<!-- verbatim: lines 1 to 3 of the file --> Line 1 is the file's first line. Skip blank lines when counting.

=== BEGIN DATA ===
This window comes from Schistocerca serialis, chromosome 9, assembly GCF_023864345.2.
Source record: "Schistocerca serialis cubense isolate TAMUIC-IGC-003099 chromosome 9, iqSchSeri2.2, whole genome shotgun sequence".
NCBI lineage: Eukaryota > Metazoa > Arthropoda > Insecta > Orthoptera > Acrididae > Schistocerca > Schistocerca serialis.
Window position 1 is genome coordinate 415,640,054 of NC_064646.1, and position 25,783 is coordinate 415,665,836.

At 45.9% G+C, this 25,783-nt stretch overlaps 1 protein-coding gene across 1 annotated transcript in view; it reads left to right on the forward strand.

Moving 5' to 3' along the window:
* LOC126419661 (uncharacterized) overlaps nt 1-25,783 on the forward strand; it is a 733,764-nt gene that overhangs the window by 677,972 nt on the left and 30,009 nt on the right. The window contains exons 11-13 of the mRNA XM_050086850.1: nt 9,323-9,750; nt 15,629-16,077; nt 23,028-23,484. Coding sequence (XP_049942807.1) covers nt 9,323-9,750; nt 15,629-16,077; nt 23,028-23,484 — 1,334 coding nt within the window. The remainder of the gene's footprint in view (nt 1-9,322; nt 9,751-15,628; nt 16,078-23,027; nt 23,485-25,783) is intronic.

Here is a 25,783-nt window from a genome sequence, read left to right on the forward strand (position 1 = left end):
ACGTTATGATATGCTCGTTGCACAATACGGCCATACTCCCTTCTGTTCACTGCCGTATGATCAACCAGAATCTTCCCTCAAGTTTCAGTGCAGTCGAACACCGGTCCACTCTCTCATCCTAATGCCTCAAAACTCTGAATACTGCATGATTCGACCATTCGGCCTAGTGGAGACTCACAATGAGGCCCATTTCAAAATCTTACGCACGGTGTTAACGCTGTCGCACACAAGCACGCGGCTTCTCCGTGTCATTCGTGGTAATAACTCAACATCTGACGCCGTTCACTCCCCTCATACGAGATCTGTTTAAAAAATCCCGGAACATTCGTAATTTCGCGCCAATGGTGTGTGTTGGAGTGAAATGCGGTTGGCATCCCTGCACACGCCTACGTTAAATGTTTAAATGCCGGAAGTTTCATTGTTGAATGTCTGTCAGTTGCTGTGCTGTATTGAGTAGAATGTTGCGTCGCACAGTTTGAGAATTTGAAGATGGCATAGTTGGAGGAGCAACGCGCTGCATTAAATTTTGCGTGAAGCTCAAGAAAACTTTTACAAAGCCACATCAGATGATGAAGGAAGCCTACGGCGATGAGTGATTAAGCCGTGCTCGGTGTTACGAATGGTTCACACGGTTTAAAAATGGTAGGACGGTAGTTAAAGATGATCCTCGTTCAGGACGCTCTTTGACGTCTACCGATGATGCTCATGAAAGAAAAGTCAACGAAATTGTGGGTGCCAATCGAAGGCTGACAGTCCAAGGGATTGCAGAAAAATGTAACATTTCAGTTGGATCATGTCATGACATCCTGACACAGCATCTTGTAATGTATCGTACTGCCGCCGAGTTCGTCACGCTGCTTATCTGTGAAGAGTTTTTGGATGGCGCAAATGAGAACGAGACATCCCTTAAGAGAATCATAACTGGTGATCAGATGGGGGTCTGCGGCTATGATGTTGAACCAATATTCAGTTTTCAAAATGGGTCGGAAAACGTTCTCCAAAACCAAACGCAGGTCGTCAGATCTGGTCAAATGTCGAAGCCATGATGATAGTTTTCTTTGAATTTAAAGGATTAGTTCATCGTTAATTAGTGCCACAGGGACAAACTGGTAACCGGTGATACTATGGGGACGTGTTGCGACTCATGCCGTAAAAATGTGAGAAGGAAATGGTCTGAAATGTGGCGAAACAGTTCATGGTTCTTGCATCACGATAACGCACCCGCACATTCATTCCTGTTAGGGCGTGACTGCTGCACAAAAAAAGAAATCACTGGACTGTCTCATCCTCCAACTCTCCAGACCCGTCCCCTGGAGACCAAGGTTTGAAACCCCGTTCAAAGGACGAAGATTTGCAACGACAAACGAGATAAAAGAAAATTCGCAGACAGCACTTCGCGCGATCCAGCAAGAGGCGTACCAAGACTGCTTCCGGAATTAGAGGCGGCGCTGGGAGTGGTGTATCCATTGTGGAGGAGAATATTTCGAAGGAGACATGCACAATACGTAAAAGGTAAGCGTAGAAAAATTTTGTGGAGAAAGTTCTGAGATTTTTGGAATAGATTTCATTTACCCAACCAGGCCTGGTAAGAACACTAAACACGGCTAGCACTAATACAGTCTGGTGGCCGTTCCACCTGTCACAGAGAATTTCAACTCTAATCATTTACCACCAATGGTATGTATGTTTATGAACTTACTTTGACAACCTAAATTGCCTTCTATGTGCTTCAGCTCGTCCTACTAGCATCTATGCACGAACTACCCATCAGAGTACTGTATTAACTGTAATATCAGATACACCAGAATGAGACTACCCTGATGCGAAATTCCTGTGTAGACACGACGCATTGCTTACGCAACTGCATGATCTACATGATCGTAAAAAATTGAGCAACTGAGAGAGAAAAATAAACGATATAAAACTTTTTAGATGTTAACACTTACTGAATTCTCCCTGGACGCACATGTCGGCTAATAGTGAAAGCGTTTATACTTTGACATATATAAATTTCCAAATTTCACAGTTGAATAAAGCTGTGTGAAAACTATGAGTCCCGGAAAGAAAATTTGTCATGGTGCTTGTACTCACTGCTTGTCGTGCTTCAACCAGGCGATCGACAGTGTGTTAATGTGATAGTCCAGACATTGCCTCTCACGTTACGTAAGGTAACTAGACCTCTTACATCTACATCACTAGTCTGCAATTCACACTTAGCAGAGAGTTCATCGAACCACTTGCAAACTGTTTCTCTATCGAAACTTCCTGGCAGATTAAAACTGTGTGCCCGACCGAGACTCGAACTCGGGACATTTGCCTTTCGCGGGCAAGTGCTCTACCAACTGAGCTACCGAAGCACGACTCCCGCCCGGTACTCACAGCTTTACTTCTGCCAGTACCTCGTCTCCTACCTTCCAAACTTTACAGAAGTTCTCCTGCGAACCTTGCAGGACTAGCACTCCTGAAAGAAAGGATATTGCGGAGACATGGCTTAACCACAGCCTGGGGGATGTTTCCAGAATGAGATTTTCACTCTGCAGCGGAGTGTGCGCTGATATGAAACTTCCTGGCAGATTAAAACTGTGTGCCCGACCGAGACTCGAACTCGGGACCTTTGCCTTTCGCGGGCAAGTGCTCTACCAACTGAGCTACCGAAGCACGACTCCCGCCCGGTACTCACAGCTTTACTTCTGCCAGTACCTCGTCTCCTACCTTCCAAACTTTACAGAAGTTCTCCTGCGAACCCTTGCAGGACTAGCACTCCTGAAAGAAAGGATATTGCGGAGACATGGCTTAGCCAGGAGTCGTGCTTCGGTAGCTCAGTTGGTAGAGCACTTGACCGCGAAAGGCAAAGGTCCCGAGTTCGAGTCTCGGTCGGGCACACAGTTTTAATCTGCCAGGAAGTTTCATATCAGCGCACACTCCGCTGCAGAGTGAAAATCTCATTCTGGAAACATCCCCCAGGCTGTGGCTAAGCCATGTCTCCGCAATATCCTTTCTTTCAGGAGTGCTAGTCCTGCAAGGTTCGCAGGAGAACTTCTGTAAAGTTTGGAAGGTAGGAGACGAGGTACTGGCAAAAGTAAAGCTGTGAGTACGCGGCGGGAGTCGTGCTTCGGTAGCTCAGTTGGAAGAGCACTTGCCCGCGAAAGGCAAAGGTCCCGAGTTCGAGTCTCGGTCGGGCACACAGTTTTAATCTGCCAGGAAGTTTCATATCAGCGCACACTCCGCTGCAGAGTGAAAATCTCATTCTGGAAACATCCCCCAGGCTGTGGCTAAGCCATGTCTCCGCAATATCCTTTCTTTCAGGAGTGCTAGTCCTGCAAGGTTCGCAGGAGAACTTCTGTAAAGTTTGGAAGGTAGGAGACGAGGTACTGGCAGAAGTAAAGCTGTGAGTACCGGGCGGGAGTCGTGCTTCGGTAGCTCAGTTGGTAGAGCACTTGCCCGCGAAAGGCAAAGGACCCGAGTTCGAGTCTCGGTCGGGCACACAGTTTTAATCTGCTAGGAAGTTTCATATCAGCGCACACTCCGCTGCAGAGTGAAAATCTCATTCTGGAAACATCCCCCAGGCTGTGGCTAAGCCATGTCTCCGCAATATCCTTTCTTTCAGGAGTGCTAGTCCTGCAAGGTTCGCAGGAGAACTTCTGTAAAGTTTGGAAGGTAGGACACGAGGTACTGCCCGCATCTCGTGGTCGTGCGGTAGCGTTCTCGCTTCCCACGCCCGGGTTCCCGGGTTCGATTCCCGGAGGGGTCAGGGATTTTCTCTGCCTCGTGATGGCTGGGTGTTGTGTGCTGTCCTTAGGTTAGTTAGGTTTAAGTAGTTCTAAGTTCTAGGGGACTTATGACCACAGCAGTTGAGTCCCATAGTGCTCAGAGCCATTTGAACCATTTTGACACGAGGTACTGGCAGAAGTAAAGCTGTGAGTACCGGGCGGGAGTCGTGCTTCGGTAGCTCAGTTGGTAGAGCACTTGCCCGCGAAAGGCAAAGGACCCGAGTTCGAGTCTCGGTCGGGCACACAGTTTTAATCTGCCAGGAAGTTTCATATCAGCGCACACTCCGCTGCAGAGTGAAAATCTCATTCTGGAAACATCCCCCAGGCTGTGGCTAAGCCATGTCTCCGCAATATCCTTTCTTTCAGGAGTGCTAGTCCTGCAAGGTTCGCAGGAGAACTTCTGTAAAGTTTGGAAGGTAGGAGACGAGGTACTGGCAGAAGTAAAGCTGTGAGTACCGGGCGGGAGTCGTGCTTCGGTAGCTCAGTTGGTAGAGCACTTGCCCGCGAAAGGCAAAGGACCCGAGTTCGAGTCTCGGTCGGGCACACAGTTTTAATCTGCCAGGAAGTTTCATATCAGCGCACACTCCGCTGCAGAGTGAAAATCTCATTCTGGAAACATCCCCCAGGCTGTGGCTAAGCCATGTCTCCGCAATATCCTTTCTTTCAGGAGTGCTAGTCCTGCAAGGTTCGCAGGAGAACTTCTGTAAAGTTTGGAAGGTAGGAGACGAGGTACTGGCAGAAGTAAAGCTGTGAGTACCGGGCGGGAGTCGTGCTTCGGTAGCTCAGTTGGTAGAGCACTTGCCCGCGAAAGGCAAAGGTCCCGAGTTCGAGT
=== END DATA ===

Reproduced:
This window comes from Schistocerca serialis, chromosome 9, assembly GCF_023864345.2.
Source record: "Schistocerca serialis cubense isolate TAMUIC-IGC-003099 chromosome 9, iqSchSeri2.2, whole genome shotgun sequence".
NCBI lineage: Eukaryota > Metazoa > Arthropoda > Insecta > Orthoptera > Acrididae > Schistocerca > Schistocerca serialis.